• Overview
  • AAE
  • EFL
  • CPD
  • LTE
  • SASL
  • EADT
  • TI Services
  • TI Courses
1 2 3 4 5 6 7 8 9
Search Article Library

Article View

Where in the world - Teaching in Vietnam

Following on from our Teaching Around the World interviews, our Where in the World? interviews aim to provide you with some insight into the great travel and teaching opportunities that are available to TESOL graduates. In each interview, we will be speaking to past TESOL graduate about their experience of living and working abroad as an English teacher.

We hope that you will find these interviews interesting and informative and that they will help to inspire your own English language teaching adventures.

Where in the World is Rob Marsh?

Rob is currently based in Vietnam.

When did you complete the TESOL course?

I completed the course during the first quarter of 2012.

How did you go about looking for your first teaching job?

The demand for native-speaking English teachers in Vietnam is almost overwhelming. When my wife, Janette, and I first moved to Ho Chi Minh City we lived in a furnished apartment. A Japanese resident in the same apartment block approached me and asked me to teach English to his daughter. In other words, my first teaching job came looking for me. After that, I approached some English language schools in Ho Chi Minh City and started ‘spreading the word’ through friends that I was a qualified English teacher looking for work. After a slow start the jobs started to pour in.

Where was your first overseas teaching job? 

This is another story. My wife and I left England many years ago. My first overseas job was teaching English in Zambia. After that, we moved to South Africa, where I again taught English (sometimes as a second language) for about seven years. I gave up English teaching in 1993 because I wanted to devote my time to writing full-time. When I arrived in Vietnam in 2012 I hadn’t taught English for about 18 years, though I had continued to work in the ‘education field – writing training and educational radio programmes, for example. I’d also worked for a number of educational publishing houses and some of my books had been selected as set works by various Provincial Departments of Education. In other words, I was quite ‘comfortable’ teaching English.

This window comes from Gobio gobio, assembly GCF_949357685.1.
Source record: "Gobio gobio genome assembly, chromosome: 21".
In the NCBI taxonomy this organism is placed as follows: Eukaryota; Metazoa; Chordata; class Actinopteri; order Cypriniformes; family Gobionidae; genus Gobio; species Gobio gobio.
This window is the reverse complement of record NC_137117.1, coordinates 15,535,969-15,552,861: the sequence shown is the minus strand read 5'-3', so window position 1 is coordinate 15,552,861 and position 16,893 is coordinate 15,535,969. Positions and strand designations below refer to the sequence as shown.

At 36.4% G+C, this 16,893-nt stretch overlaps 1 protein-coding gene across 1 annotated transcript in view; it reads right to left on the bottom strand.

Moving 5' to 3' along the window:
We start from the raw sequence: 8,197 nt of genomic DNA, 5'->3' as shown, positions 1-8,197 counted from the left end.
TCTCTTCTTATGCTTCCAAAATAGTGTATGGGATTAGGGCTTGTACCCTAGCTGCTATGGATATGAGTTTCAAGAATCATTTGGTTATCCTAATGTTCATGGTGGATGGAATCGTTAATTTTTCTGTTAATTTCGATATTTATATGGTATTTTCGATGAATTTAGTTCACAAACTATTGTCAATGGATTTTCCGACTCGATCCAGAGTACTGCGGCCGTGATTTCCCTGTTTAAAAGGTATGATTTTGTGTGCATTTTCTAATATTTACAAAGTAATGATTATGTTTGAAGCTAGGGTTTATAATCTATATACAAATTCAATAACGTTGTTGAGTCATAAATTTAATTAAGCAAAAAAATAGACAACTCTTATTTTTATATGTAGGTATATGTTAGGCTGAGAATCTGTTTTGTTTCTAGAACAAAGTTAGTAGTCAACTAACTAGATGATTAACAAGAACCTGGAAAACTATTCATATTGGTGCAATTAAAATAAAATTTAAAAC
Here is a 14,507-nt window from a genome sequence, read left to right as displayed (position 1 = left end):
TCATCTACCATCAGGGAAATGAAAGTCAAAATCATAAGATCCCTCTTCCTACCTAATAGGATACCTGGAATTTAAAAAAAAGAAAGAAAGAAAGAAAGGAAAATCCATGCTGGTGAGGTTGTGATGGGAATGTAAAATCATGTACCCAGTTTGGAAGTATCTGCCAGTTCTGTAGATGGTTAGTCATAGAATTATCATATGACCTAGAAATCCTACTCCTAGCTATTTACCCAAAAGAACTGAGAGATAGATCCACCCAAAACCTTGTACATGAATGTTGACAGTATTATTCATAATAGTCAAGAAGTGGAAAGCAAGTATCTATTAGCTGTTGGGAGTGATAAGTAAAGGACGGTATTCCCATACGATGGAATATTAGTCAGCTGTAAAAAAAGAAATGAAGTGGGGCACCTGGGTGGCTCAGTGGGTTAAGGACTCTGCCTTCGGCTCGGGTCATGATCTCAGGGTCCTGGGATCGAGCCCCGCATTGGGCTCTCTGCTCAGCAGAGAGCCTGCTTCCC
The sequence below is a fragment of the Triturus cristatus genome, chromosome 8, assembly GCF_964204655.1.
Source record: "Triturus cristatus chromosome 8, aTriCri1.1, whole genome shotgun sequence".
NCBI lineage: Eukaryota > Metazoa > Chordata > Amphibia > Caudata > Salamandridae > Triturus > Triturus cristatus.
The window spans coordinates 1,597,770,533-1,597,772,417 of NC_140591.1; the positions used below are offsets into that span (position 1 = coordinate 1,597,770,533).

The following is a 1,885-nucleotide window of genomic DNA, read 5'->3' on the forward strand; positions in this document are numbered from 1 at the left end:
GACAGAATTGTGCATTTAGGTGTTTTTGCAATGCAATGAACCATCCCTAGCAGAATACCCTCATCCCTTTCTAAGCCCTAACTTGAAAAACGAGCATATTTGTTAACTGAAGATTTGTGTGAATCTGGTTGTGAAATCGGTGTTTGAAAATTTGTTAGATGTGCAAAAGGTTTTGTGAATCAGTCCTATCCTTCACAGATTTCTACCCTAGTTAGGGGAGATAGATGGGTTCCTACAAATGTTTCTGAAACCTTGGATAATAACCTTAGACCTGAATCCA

Where have you live and worked? How long were you there for?

I taught in England from 1973-76, in Zambia from 1976-1979 and South Africa from 1979-1993. I moved to Vietnam in May 2012. I’m still here and intend to stay for…well, until my wife and I decide to go somewhere else.

Why did you choose to go to Vietnam? 

Janette and I came to Vietnam on holiday in December 2011. Through a series of serendipitous circumstances she was offered a job. (Janette was a senior executive in the cosmetic industry). We wanted to leave South Africa and have an ‘adventure’ so we jumped at the chance of moving to Vietnam. Again, we didn’t so much choose the country as the country chose us!

Saigon Pearl: View of the city

What was it like to teach in Vietnam? 

I like Vietnam very much. The people are warm and friendly and there is virtually no violent crime so it’s very safe to travel around – day or night. Getting work as an English teacher has proved very easy. It has helped that I’m properly qualified and experienced, but being a native English speaker sometimes seems to be the most important qualification I possess. I understand that the average monthly salary for a Vietnamese living in a city is around $250-$300 per month. Average salaries are less in the country. I teach privately – I have an office in our apartment (a converted bedroom) where I teach, and I also go to my clients’ houses or businesses – and earn around $2 500 per month. (I charge $20 -$25 per hour, plus taxi fare when appropriate.) I shall be working for the British International School for three months, replacing a teacher who is going on maternity leave, where I shall earn just under $4 000 a month, plus some private work. You will not get rich as a teacher, but you will be able to eat! I’ve had no problems getting visas etc. because I have a Vietnamese friend who arranges everything for me. At the moment, for example, I have a two-year multi-entry visa. I have a motorbike to get around – like every Vietnamese! - but sometimes use taxis also. Taxis are cheap and convenient.